Media ReleaseFrom: Wiley-Blackwell
General practitioners and preconception weight management in New Zealand
Background: Childhood obesity is a growing concern internationally and a top
priority for the World Health Organization. Preconception overweight, obesity
and excess gestational weight gain significantly increase childhood obesity risk.
Optimising preconception weight is a key preventative measure toward reducing
childhood obesity. In 2014, the New Zealand ( NZ ) Ministry of Health released
guidance for health practitioners on healthy weight gain in pregnancy in an effort to reduce the burden of childhood obesity.
Aim: To explore the knowledge and practice of NZ general practitioners ( GP s)
regarding preconception and gestational weight management.
Materials and methods: A nationwide survey was conducted on a randomly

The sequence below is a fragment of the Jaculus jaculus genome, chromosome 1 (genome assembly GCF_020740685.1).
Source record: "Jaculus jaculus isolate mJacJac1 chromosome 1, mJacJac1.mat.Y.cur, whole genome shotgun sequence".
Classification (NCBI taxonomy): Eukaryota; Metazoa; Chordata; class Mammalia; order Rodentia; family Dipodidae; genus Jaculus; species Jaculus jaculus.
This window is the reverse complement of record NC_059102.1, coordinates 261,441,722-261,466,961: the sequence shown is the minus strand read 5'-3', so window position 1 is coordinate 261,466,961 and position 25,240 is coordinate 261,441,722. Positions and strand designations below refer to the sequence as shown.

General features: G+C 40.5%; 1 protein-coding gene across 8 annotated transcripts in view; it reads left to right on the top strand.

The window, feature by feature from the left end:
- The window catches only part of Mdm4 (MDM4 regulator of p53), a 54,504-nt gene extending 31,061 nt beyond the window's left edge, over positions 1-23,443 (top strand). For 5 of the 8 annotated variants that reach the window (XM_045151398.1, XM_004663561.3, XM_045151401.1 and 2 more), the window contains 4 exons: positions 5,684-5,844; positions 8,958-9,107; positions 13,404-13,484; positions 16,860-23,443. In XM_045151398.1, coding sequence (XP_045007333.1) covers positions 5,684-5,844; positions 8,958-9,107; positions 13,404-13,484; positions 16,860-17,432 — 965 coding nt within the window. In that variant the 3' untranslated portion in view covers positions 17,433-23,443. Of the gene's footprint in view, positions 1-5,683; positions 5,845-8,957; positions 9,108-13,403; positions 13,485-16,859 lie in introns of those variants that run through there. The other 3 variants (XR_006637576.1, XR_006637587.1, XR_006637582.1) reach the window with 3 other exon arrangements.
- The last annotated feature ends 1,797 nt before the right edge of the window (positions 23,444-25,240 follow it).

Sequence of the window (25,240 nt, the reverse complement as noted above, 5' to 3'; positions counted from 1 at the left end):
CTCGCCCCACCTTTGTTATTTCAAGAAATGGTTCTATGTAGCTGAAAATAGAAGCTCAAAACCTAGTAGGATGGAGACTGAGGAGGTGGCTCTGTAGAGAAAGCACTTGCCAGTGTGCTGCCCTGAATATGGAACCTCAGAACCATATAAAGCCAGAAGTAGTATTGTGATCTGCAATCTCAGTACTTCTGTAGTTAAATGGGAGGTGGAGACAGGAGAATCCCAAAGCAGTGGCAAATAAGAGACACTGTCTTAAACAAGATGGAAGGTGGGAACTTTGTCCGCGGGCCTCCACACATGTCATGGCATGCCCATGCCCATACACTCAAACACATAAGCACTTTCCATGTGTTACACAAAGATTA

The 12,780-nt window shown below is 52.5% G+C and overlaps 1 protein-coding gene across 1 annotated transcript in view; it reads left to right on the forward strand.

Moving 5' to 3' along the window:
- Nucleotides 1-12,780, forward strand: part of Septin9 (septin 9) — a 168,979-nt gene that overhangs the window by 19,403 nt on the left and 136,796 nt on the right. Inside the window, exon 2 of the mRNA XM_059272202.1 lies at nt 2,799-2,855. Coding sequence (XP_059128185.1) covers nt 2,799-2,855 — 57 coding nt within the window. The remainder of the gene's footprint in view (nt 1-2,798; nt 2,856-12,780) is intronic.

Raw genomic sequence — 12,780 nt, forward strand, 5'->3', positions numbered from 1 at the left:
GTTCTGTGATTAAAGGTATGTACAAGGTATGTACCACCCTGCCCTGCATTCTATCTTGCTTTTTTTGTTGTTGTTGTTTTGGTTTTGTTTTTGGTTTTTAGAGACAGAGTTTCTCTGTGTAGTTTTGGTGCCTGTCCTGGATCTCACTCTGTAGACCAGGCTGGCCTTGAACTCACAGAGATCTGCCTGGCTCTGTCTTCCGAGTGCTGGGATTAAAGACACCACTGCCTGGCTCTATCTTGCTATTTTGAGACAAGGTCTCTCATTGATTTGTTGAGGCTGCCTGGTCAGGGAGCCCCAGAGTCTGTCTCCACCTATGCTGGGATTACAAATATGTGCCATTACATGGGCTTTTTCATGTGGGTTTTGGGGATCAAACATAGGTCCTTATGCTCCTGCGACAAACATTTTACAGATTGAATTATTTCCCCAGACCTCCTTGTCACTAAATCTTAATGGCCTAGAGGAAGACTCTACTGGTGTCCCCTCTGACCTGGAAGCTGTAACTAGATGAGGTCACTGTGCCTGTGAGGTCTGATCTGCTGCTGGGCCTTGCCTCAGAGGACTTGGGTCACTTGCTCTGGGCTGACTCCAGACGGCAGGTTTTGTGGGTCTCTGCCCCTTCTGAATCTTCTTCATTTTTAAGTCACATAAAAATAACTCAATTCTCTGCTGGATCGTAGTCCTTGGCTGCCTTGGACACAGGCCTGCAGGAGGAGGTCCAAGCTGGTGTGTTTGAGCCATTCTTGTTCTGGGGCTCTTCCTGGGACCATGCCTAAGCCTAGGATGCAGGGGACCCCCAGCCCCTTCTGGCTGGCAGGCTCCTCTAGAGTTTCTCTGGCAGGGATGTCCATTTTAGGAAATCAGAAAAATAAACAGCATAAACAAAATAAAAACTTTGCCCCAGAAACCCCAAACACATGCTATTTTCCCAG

selected sample of NZ GP s using a mixed methods approach. Descriptive statistics were used for survey responses and a general inductive approach was applied to the free text data.
Results: A total of 200 GPs (42.5%) responded. The majority of GPs were aware of the risks of obesity in pregnancy. Over 50% of GPs reported practice that was not consistent with recommended standards of care. Ministry of Health guidance was known to only 12% of participants. Themes emerging from the free text data included: lack of opportunity for, and awareness of, preconception care; recognition of the importance of this area; and need for further learning.
Conclusions: General practitioners in NZ are not providing optimal preconception care. This research highlights the need for a public health message encouraging preconception counselling and better education of GP s on the topic. This should start with promotion of the Ministry of Health guidance.